|Climate Change Compensation Laws of|
the U.K., Germany, Poland and Russia.
The book we continues to discuss is “Climate Change Liability – Transnational Law and Practive”, edited by Richard Lord, Silke Goldberg, Lavanya Rajamani and Jutta Brunée, Cambridge University Press, Cambridge 2012, ISBN 978-1-107-67366-3.
To our knowledge, this is the first book comparing the law of different national systems under the aspect of climate change liability, the major topic of this blog. It has been written by more than 40 authors and is of good average quality. Accordingly, we present the content of this book quite in detail. When doing so, we focus on one of the two types of liability: private liability (discarding public liability). We summarize the various contributions in a view of indicating the chances of victims of climate change to sue successfully polluters. For some of the states examined in the book, our summary is very short, regardless of the length of the original text.
The first blog touched on general conclusions of this detailed investigation of climate change litigation. The second blog post presented the legal situation in Australia, China, India, Indonesia and Japan. The third blog talked about the African region detailing Egypt, Israel, Kenya and South Africa. The fourth blog entry dealt with Brazil, Canada, Mexico and the United States. This blog entry finalizes the series with England, Germany, Poland and Russia.
Nuisance: “A condition or activity which unduly interferes with the use of enjoyment of land” may justify a claim for nuisance (460). In the context of nuisance in British law it has to be examined whether:
- the claimant has suffered a damage of life, health or property (461, 462);
- there is causality between the defendant's activities and the damage (462);
- whether these activities could amount to a nuisance by being at least annoyance or inconvenience (461, 462);
- Whether a defense of statutory authority is available (462).
Negligence: Negligence is given if the defendant has breached a duty of care towards the claimant and if this breach has caused a foreseeable damage (462). A first obstacle for stating negligence might consist in the proximity requirement set-up by courts in order to make the “duty” more concrete, proximity being a vague expression and an easy tool for limiting tort claims deemed inappropriate (463). Foreseeability is already given when the type of damage was foreseeable, though not the extent of the damage (471).
Damage: The authors state that a damage in the meaning of negligence or nuisance might not be stated if certain negative effects are compensated by positive effects so as to constitute a “net benefit” (464).
Causation: The authors claim that the classic “but for” test might not be suitable and sufficient in all cases of climate change (466). In cases of “divisible” damage, it might be possible to divide also the causation for a certain damage (466). However, in the case of indivisible extreme weather events this will not work (466). In this case the claimant could argue that climate change has increased the likelihood of an extreme weather event by more than 100% which would create a prevailing likelihood of the individual extreme weather event being caused by climate change (467).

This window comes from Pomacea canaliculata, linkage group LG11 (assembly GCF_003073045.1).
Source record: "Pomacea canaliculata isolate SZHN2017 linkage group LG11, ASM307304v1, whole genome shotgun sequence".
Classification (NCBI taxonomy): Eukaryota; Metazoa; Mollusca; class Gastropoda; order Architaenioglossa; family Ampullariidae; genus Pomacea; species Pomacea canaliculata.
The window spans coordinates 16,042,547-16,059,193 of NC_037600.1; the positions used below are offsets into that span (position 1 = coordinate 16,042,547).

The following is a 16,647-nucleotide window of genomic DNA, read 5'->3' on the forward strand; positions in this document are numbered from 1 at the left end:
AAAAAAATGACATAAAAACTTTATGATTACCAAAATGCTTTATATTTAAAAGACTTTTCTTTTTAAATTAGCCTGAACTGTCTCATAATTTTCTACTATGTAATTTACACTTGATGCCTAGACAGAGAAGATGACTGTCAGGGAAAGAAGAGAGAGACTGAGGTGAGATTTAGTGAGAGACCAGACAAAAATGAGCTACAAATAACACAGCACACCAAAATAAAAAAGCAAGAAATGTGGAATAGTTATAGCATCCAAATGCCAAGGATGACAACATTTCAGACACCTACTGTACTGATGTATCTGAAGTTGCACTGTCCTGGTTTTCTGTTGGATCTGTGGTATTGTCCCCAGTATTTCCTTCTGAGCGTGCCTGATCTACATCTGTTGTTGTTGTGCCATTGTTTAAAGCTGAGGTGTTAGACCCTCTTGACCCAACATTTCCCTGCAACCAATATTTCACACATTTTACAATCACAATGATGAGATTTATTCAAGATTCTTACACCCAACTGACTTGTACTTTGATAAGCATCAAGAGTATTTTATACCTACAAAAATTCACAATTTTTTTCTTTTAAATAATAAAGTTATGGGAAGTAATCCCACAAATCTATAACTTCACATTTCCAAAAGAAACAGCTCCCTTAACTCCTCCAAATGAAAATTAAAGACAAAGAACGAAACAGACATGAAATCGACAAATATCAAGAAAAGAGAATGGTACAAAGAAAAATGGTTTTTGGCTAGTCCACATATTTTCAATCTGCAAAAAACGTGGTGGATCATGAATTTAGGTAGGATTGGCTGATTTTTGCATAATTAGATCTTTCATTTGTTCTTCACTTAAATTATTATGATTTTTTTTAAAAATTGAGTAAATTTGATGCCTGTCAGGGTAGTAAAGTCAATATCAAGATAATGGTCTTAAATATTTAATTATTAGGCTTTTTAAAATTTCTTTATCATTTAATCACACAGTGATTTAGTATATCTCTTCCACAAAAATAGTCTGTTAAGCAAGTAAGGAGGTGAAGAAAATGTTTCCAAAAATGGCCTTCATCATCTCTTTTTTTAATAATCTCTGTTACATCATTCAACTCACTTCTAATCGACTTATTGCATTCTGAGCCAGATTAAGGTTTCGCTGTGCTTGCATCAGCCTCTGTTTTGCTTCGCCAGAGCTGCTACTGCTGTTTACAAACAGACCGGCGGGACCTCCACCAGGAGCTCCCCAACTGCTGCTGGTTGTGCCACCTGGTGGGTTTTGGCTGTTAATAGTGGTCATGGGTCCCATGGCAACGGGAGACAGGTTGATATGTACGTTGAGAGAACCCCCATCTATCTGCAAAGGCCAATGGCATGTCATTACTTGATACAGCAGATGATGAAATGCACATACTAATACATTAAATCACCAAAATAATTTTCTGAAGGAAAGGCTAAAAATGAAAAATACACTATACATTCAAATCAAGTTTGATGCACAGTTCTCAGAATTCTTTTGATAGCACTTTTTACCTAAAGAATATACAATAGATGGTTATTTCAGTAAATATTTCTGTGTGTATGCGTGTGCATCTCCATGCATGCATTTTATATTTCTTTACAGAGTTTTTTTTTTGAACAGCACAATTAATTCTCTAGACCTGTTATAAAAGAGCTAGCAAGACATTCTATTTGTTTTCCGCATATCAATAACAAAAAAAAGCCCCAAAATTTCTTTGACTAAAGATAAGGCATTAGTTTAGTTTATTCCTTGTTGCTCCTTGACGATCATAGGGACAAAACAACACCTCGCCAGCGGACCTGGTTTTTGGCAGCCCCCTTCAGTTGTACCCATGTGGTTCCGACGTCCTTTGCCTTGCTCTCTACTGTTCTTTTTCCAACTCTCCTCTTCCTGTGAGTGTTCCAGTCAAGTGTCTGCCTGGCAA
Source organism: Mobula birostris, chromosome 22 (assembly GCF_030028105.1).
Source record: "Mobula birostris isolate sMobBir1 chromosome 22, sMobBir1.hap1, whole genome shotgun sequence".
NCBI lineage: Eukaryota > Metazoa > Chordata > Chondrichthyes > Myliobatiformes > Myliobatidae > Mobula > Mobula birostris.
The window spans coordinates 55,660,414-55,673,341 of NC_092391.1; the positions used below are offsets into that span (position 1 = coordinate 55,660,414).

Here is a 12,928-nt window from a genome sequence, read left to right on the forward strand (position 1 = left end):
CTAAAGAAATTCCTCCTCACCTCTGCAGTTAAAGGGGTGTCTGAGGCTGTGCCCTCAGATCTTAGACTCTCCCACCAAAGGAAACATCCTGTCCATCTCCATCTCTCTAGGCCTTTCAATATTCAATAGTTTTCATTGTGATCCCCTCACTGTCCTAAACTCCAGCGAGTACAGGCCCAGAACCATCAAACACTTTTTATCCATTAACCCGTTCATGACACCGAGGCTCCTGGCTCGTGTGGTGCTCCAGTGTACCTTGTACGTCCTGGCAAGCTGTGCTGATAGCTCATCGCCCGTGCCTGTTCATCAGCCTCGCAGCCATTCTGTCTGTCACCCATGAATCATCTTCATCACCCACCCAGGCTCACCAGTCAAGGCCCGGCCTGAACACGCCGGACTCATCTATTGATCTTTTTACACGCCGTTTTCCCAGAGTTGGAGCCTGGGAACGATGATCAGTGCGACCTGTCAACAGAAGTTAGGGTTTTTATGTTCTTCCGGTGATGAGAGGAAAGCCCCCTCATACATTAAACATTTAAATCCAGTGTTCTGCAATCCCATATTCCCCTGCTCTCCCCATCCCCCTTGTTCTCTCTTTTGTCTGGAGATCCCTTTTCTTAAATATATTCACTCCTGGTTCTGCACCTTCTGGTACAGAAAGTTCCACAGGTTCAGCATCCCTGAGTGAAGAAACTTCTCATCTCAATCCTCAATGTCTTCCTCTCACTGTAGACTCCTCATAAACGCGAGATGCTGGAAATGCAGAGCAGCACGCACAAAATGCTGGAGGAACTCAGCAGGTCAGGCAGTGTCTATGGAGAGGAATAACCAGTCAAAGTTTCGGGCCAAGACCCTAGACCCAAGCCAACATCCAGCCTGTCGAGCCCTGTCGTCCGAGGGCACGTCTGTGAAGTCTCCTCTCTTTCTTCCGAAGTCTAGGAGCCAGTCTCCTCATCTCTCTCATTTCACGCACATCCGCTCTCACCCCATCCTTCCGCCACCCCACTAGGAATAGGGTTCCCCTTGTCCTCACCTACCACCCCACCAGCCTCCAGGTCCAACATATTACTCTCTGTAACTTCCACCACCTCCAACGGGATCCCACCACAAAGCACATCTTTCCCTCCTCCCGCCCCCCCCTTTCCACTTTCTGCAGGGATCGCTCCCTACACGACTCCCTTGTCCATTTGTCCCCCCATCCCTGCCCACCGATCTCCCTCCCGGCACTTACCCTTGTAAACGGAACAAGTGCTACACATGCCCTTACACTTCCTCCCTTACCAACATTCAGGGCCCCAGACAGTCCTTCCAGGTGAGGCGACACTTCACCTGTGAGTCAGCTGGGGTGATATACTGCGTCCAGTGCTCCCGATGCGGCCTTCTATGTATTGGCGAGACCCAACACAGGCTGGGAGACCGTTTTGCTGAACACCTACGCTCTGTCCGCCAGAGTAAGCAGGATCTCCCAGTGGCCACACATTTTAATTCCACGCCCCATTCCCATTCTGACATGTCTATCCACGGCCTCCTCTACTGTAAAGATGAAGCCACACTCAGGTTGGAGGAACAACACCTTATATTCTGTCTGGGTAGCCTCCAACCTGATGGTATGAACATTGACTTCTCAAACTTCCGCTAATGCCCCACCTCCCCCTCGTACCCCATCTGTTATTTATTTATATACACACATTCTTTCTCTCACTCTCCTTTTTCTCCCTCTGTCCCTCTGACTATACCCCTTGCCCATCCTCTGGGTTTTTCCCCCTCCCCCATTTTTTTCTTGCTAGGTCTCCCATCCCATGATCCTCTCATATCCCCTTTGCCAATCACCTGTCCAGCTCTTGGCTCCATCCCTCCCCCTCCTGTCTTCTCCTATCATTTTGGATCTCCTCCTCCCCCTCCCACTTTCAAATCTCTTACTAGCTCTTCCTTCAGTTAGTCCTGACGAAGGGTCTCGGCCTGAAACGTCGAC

Statutory authority: No “current legislation gives sufficient direct authorization to emissions to prevent an otherwise valid common law claim” (473).
Common and joint liablility: The usual English law approach would make tortfeasors commonly and jointly liable (469). However, in the case of climate change, only a proportionate share approach is practicable, say the authors (469).
Limitation: Limitation might arise “six years of the accrual of the cause of action” or “three years from when … the claimant was or should have been aware of the right to claim” (474).
Litigation costs: Like elsewhere, “the loser pays and the winner recovers”, but a party might request, e.g. in public interest litigation, for a Protective Costs Order (485). “No win no fee” arrangements are and can be combined with an insurance to cover the defendant's costs (485).
Class actions: Class actions are not accepted, but similar tools are available (485).
Forum and applicable law: The chapter on England contains, on pages 483 and 484, explanations on rules determining:
- whether England can be chosen as a forum, and
- which law is applicable.
These rules are basically applicable to all Member States of the European Union and certain neighboring countries:
- If the defendant is residing in the European Union and certain neighboring countries, the forum is determined by Regulation EC/44/2001 and namely Articles 5(3) and 6 thereof. Otherwise, the national (in this case: English) International Private Law provisions apply.
- The applicable law is determined by the so-called „Rome II“ Regulation EC/864/2007 which gives the victim of an environmental damage a choice between the law where the damage occurred and the law of the country where the event giving rise to the damage occurred.
A conscious use of these rules could, e.g., lead to a situation in which a multinational with a base in one of the EU states can be sued in application of the progressive law of Brazil or India, but without the lengthiness of the respective judicial systems.
The authors first analyze § 823 1st paragraph of the Civil Code which provides for compensation in case of damage to certain legally protected goods (such as property and life) provided that “attributable causation” and negligence are given (400).
Causality: Contrary to the case of “acid rain” caused by a multitude of sources for which the Federal Court had denied a concrete causality, they hold that causality between greenhouse gases (GHG) emissions and climate change can be attributed in a linear way to polluters because all particles of gas are distributed evenly in the atmosphere (401). Despite of a potential reversal of the burden of proof (401, 402), it is more difficult to demonstrate causality between the climate change and the individual damage (403). An increase of risk is not recognized as “causality” (403, 404). This is well embedded in a practice according to which courts ask for a rather high likelihood before assuming “proof”; a predominant likelihood is not sufficient (402).